Gas-guzzling Former Roommates Poised to Become Eco Rivals

Steph Willems
by Steph Willems
gas guzzling former roommates poised to become eco rivals

For nearly five decades, Rolls-Royce and Bentley shared the same bed, then lived amicably under the same roof for another 18 years, becoming ever closer to each other due to dwindling shared finances. Then two Germans showed up and they parted ways, forever.

While still representing the richly browned upper crust of British motoring, the two brands have maintained fairly similar development paths, launching sedans, coupes, and now SUVs in quick succession of each other. Now, because green types look down on ornate, porky, roadgoing behemoths powered by gas-swilling eight- and twelve-cylinder engines, both brands have decided to embrace the environmental movement.

Naturally, news of these tentative electric product plans hit the presses almost simultaneously.

Two weeks ago, as Rolls-Royce released a bevy of its massive Cullinan SUVs into the hands of journalists, CEO Torsten Müller-Otvös told Bloomberg that hybrid vehicles were not a proper fit for the BMW-owned company. Not electrics, however.

“There is an electric future for Rolls-Royce. We have not made our plan about what comes first, and what comes when, but we know that we will go full electric,” he said. “We will not do hybrids or whatever. Our proposition is full electric. It will come in the next decade, step by step by step.”

What form this proposition will take is murky. Müller-Otvös recently said he had no plans to add another model to the brand’s portfolio, which suggests it could be an electric variant of an existing model. That said, the CEO said he’ll “go with the flow” if the public demands it.

Meanwhile, a Reuters report suggests the future electric Roller might have some friendly British (headquartered) competition. Bentley is reportedly in the midst of discussions over a potential EV due to its excessive corporate emissions, the strict regulatory environment, and Europe’s march towards combustion vehicle bans. It’s no secret that VW’s lesser brands are all on board with HQ’s plan for a multitude of EVs in the coming years.

A high-end dedicated electric platform under development by Porsche and Audi (Premium Platform Electric, or PPE) offers an opportunity, but Bentley needs to make a decision fairly quickly. Top brass would have to give the project the green light, so to speak, within a year.

“When is the first full-electric Bentley? That is currently in the decision process, but our target is definitely before 2025,” said Bentley CEO Adrian Hallmark.

[Image: BMW Group, VW Group]

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2 of 15 comments
  • Dan R Dan R on Oct 31, 2018

    We should all buy a RR to help stop climate change!

  • WallMeerkat WallMeerkat on Nov 01, 2018

    The story is an interesting one. BMW and VW wanted a halo brand and were fighting over buying the RollsRoyce-Bentley company. BMW looked the top contender as it already supplied engines, Mercedes showed interest but then decided it could do better by digging out an old marque, but VW swooped in and won. However it turned out that they won the factories, production lines and rights to the Bentley marque. BMW negotiated with the Rolls Royce parent company and obtained the rights to the marque on cars. They did give VW a grace period to run out current Rolls Royce cars, and VW looked to replace the BMW engines in the Bentleys with the previous home-grown engines. BMW built a brand new factory at the Goodwood estate and released the Phantom.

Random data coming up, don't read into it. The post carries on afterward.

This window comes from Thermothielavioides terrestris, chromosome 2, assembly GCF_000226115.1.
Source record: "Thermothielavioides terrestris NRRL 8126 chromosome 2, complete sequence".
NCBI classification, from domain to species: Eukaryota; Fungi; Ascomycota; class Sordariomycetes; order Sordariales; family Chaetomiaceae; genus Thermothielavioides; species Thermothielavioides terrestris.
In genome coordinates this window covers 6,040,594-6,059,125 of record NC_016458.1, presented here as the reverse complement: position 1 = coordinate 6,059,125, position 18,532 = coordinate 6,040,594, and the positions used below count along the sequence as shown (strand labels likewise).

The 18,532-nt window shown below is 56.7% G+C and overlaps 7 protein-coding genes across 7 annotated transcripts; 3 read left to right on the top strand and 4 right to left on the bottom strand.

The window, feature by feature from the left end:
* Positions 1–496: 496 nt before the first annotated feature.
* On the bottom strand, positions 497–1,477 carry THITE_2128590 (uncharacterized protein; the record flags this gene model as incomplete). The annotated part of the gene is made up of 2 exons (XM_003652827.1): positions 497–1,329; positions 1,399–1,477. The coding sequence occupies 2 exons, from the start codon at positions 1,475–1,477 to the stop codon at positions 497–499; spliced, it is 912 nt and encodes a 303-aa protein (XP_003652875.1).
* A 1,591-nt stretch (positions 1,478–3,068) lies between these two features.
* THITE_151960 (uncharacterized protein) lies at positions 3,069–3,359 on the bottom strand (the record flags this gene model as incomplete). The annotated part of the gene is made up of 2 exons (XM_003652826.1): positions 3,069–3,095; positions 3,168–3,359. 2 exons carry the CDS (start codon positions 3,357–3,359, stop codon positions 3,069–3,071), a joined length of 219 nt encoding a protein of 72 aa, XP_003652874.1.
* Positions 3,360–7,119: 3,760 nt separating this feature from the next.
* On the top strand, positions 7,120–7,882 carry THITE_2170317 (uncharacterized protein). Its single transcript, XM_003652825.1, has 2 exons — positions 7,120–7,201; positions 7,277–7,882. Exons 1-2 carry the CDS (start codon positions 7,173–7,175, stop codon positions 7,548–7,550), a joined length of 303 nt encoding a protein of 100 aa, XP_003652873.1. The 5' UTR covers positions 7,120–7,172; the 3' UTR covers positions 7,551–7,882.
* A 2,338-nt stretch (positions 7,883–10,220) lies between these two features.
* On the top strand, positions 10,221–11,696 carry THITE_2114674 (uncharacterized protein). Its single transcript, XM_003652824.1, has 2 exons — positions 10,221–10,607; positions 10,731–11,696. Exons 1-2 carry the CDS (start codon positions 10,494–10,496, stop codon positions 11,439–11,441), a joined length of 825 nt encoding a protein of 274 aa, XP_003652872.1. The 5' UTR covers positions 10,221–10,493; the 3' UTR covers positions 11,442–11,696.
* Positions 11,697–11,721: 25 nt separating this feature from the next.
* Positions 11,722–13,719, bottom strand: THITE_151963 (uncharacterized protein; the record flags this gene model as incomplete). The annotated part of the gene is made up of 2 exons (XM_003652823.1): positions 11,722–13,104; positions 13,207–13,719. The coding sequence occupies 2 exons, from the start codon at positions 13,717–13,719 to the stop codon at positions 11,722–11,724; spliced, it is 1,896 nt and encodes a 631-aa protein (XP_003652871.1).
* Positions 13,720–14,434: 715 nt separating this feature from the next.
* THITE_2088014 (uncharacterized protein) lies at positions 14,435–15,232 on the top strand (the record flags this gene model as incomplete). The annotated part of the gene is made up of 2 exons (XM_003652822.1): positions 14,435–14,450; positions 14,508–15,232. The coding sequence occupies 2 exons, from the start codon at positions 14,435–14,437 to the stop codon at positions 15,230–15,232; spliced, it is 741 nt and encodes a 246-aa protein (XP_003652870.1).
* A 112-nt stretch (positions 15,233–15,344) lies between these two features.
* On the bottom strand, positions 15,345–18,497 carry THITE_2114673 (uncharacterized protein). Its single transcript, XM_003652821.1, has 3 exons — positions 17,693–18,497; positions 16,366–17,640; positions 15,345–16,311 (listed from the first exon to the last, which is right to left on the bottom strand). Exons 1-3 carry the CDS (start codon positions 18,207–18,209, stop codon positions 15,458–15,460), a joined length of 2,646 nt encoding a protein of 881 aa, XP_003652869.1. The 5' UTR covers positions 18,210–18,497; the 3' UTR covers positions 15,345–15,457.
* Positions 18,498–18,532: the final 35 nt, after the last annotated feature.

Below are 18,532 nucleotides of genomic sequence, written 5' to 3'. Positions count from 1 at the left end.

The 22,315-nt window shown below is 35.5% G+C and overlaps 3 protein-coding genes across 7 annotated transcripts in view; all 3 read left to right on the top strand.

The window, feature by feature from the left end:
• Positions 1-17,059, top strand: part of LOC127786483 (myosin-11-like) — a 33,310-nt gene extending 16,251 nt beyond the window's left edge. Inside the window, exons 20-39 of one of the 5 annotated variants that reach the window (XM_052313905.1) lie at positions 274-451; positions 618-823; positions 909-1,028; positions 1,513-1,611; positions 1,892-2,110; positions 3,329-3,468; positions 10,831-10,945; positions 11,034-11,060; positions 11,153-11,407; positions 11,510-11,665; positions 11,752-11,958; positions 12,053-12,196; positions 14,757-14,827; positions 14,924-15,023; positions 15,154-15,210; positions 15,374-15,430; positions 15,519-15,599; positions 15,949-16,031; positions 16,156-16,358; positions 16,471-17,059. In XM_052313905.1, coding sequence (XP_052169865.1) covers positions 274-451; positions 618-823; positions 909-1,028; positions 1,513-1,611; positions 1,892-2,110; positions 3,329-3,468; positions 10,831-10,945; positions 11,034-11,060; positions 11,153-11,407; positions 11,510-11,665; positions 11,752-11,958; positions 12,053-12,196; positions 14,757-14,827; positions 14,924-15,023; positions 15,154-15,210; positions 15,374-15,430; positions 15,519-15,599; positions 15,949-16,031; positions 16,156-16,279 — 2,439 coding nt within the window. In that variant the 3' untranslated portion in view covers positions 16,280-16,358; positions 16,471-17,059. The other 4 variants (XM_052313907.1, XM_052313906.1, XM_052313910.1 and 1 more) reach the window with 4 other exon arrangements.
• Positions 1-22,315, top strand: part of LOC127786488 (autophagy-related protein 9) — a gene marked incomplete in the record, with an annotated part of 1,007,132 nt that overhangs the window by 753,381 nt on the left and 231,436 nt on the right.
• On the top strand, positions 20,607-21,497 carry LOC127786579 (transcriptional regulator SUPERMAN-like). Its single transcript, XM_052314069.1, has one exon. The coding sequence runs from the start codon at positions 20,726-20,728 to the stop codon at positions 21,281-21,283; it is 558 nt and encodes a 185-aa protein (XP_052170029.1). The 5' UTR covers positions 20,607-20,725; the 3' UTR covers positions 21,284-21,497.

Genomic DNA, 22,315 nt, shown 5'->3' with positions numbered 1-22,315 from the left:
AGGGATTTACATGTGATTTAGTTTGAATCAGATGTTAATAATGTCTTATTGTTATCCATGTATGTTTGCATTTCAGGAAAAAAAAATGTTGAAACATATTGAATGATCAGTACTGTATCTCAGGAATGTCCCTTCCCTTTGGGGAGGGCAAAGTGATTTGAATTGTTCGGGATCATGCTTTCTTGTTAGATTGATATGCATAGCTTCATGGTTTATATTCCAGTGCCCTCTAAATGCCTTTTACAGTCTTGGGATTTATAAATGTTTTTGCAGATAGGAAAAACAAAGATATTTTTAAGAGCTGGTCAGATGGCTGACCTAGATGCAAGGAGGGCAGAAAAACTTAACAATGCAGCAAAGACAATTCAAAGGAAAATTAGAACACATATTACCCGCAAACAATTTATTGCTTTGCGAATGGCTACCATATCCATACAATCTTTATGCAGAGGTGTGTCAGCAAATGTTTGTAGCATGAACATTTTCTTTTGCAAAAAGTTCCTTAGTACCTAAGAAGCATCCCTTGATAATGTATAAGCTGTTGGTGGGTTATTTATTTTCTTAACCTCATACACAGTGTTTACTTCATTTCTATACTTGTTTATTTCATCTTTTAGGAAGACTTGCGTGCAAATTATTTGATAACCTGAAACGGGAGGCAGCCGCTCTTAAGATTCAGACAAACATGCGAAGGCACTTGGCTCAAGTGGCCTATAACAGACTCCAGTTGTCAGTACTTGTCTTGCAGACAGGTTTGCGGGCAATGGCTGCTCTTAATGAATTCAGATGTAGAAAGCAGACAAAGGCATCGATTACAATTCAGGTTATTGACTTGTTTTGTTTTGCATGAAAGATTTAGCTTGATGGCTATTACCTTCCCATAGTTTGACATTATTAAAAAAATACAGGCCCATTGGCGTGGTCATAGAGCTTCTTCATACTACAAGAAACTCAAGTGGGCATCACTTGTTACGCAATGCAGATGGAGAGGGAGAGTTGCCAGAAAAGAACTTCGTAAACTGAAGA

• BEPLA My own theory/question on the Mark VI:Had Lincoln used the longer sedan wheelbase on the coupe - by leaning the windshield back and pushing the dashboard & steering wheel rearward a bit - not built a sedan - and engineered the car for frameless side windows (those framed windows are clunky, look cheap, and add too many vertical lines in comparison to the previous Marks) - Would the VI have remained an attractive, aspirational object of desire?
  • VoGhost Another ICEbox? Pass. Where are you going to fill your oil addiction when all the gas stations disappear for lack of demand? I want a pickup that I can actually use for a few decades.
  • Art Vandelay Best? PCH from Ventura to somewhere near Lompoc. Most Famous? Route Irish
  • GT Ross The black wheel fad cannot die soon enough for me.
  • Brett Woods My 4-Runner had a manual with the 4-cylinder. It was acceptable but not really fun. I have thought before that auto with a six cylinder would have been smoother, more comfortable, and need less maintenance. Ditto my 4 banger manual Japanese pick-up. Nowhere near as nice as a GM with auto and six cylinders that I tried a bit later. Drove with a U.S. buddy who got one of the first C8s. He said he didn't even consider a manual. There was an article about how fewer than ten percent of buyers optioned a manual in the U.S. when they were available. Visited my English cousin who lived in a hilly suburb and she had a manual Range Rover and said she never even considered an automatic. That's culture for you.  Miata, Boxster, Mustang, Corvette and Camaro; I only want manual but I can see both sides of the argument for a Mustang, Camaro or Challenger. Once you get past a certain size and weight, cruising with automatic is a better dynamic. A dual clutch automatic is smoother, faster, probably more reliable, and still allows you to select and hold a gear. When you get these vehicles with a high performance envelope, dual-clutch automatic is what brings home the numbers.